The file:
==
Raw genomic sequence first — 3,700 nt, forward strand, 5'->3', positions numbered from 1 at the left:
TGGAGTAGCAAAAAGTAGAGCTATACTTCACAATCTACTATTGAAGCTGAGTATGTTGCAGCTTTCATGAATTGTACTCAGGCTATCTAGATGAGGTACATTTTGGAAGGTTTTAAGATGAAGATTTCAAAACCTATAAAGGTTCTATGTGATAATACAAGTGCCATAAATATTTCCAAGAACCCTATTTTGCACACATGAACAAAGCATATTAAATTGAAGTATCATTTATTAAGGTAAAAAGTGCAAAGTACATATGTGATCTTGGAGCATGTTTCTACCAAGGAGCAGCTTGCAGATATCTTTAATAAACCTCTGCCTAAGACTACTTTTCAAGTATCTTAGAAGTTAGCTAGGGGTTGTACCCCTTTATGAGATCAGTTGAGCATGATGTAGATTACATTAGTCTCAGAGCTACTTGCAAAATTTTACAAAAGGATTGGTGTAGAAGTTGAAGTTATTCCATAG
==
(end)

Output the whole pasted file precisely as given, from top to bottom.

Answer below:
Raw genomic sequence first — 3,700 nt, forward strand, 5'->3', positions numbered from 1 at the left:
TGGAGTAGCAAAAAGTAGAGCTATACTTCACAATCTACTATTGAAGCTGAGTATGTTGCAGCTTTCATGAATTGTACTCAGGCTATCTAGATGAGGTACATTTTGGAAGGTTTTAAGATGAAGATTTCAAAACCTATAAAGGTTCTATGTGATAATACAAGTGCCATAAATATTTCCAAGAACCCTATTTTGCACACATGAACAAAGCATATTAAATTGAAGTATCATTTATTAAGGTAAAAAGTGCAAAGTACATATGTGATCTTGGAGCATGTTTCTACCAAGGAGCAGCTTGCAGATATCTTTAATAAACCTCTGCCTAAGACTACTTTTCAAGTATCTTAGAAGTTAGCTAGGGGTTGTACCCCTTTATGAGATCAGTTGAGCATGATGTAGATTACATTAGTCTCAGAGCTACTTGCAAAATTTTACAAAAGGATTGGTGTAGAAGTTGAAGTTATTCCATAG